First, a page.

actual costs of historical costuming

I'm feeling the need to tell on myself a bit here, because once again it's convention season, and every year, every con worth its salt proposes a "costuming on a budget" panel, and I'm always strung out between wanting to help and a fatalistic sense that it's a lost cause.

One CAN do great costumes cheaply. It takes patience and ingenuity and maker skills and a lot of hunting, but we have the Internet these days so it's easier than it used to be. I LOVE thrift-store costumes, partly because I love costumes that can pass as street clothes—people walking around dressed like Velma and Daphne, for instance, or Sam and Dean (hipster or Winchester?).
But it works because the costume itself IS modern streetwear. So right away the scope of such a panel is deceptively ill-defined. I don't believe one can replicate my style of costuming—that is, compile a convincing 1860's gown or bustle dress—from found clothing. The silhouette is too extreme, the underwear too essential. By the Jazz Era the corset goes away and it becomes a lot easier, and of course for men, styles haven't changed much in 180 years, give or take a few zippers.
For me, found-costuming is never going to be my jam. I'm more like a model-railroad builder. I like the designing and the workmanship and getting the details "right," although I'm not a stitch-counter by any means. Furthermore, to me costuming is as much tactile as visual; I was drawn to it because I like the sense of putting on an older style of clothing and stepping away from the 21st century for a while, as much as anyone can. And I like the way good fabrics feel. Cotton, silk, and wool are so much nicer to work with than synthetics, and are generally more comfortable to wear and last longer. I try to buy organic fibers for my everyday wardrobe, too.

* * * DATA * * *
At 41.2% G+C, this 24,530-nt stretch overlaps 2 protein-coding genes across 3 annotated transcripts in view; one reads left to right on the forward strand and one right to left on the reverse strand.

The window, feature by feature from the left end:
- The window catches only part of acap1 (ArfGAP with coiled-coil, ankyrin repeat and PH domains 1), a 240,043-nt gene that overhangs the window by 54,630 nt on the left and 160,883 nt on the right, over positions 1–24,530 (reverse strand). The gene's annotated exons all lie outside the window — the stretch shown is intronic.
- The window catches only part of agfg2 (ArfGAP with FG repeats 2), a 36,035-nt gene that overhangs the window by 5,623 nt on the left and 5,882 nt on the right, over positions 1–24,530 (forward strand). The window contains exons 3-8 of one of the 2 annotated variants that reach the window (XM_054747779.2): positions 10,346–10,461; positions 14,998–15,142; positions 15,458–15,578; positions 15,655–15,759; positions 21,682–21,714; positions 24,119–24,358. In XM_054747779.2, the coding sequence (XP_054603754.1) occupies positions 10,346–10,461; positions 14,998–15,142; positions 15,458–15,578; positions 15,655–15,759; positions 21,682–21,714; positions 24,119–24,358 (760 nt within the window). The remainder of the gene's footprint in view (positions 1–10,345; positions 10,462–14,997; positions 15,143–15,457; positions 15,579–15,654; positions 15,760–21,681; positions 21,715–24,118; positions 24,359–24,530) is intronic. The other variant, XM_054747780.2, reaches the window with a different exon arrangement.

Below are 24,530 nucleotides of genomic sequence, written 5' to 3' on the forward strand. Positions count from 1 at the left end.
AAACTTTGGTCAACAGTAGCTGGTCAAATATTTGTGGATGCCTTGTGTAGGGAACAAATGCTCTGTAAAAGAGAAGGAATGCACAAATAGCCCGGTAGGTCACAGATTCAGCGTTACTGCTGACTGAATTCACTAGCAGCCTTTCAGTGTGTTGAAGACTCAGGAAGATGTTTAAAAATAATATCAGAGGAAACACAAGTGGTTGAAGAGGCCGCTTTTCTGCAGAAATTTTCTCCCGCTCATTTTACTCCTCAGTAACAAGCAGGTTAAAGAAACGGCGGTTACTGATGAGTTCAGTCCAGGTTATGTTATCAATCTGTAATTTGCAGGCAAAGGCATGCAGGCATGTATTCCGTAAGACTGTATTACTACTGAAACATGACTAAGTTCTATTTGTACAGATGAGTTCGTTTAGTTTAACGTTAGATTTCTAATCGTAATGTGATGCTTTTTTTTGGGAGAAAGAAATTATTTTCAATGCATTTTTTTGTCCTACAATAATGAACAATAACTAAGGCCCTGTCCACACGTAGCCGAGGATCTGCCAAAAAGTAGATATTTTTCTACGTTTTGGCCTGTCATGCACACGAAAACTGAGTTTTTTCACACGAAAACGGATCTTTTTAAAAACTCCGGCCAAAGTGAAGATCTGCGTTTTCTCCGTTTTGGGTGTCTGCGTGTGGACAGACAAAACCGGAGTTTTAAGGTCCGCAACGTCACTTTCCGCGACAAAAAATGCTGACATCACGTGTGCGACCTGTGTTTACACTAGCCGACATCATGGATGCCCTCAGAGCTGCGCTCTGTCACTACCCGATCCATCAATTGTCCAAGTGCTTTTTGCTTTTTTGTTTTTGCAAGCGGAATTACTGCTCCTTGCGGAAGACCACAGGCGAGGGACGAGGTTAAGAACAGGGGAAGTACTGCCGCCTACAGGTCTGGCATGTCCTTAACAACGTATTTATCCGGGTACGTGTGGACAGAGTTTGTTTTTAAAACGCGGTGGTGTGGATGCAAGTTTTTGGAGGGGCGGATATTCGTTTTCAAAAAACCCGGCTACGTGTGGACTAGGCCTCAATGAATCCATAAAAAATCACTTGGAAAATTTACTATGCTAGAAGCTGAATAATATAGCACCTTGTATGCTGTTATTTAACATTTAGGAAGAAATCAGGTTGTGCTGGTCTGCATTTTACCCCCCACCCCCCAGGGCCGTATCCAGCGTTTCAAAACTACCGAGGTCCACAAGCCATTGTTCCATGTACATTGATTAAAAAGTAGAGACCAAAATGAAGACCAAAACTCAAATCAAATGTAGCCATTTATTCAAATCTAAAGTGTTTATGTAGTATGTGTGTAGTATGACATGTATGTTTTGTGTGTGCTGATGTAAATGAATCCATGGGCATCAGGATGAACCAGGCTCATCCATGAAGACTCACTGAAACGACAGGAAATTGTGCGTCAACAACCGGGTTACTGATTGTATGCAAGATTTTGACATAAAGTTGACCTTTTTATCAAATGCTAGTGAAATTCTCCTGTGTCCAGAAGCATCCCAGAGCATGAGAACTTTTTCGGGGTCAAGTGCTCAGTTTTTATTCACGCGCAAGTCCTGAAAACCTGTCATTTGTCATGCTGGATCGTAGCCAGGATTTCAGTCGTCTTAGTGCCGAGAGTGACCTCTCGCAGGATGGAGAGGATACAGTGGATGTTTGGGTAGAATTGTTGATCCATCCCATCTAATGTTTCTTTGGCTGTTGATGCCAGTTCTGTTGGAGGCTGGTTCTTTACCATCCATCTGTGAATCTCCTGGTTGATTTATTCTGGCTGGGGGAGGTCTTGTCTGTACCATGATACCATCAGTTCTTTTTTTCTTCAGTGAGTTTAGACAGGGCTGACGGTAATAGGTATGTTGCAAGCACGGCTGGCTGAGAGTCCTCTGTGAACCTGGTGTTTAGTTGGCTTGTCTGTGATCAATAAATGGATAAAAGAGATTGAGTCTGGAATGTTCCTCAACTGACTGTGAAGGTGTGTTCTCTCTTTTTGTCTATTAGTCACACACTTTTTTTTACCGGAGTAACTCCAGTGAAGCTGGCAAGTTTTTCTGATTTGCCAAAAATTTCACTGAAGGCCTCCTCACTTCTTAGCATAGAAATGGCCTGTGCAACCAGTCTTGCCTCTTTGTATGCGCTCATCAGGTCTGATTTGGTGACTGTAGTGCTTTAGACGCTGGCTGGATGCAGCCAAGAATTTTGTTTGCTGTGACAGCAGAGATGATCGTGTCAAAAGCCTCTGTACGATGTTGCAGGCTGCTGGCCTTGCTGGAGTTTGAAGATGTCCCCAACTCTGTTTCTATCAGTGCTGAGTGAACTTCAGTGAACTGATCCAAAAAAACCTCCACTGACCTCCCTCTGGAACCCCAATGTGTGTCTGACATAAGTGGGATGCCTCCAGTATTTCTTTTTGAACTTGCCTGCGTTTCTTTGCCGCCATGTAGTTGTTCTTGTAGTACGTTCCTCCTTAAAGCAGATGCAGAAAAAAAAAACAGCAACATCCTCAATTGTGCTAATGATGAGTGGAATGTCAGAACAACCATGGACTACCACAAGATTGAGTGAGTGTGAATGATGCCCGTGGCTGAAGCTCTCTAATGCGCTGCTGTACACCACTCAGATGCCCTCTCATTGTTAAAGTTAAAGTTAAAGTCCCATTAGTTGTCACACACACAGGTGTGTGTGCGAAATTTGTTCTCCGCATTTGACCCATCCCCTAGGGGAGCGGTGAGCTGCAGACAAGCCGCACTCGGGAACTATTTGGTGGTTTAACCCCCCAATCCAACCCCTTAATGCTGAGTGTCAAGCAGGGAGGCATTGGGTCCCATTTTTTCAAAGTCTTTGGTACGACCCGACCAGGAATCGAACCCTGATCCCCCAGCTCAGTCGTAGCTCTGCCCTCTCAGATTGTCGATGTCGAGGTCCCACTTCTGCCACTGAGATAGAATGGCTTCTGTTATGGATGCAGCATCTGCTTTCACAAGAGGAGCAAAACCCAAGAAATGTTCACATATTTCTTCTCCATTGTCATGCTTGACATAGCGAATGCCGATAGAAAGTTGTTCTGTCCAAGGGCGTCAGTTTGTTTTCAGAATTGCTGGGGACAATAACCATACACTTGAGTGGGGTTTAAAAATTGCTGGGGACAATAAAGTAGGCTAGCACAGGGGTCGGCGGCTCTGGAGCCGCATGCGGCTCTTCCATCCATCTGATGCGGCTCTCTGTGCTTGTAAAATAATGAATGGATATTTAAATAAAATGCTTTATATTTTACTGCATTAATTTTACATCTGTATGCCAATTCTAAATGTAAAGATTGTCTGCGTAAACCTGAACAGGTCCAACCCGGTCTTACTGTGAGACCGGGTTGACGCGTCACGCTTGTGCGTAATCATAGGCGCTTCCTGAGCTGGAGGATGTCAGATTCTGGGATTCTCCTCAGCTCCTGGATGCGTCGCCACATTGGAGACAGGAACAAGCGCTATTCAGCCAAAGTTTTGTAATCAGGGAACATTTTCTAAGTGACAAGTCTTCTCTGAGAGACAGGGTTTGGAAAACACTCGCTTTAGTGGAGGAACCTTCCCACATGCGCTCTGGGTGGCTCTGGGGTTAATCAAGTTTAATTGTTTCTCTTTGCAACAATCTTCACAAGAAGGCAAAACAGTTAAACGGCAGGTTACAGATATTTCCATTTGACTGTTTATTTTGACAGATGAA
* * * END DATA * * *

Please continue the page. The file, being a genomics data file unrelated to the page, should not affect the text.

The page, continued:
But organic fabrics are expensive, and getting more so. The price of quality cotton goods has doubled in the last five years, and some types of silk have tripled. True, you can buy cheaper synthetics or cheap cottons but then you've put all this effort into a garment that is going to fade, bag, and pill after a single wearing. In my lifetime, in America, I've seen sewing go from a skill that could stretch the family budget to a rich woman's hobby. When I sew, I'm practicing skills that have traditionally been drudge work for women, and at the same time, indulging in a mode of dressing with a quality of materials that a skilled laborer would not have been able to afford at any other point in history. Hell, a lot of people can't afford them now. And then you start getting into the issues of sweat shops and arable land and water consumption for cotton farming and waste chemicals for polyester production and animal rights for wool production and all those poor workers have to eat somehow and it just all becomes one impossible Existential black hole.
But I digress.
In preparation for this post, I started calculating the cost of my latest "quick and cheap" Victorian striped polonaise. I knew it wasn't "cheap," but the actual hard numbers made me wince. So I share them now in the spirit of disclosure.
The polonaise (overdress) alone cost a little less than $200 in new (purchased in Feb/March 2018) materials.
  • Striped poly/cotton fabric: $55
  • Black velvet belt/trim: $10 (about 1/4 yard of scrap cotton velveteen)
  • Buttons: $60
  • Lace: $25
  • Earrings: $40 (no I didn't need them—birthday present to myself.)
  • Thread, ribbon, needles, pins, etc... 
And of course I wore it with stuff I already had:
  • Black cotton faille underskirt: ~$80, made 3 years ago
  • Cotton organdy petticoat: ~$50, made 3 years ago
  • Chemise: ~$70, made 2-3 years ago
  • Bustle pad: $25, made 3 years ago
  • Corset: ~$80—I make one every year, more or less, and I recycle the boning & lacing when an old one wears out. Boning is most of the expense.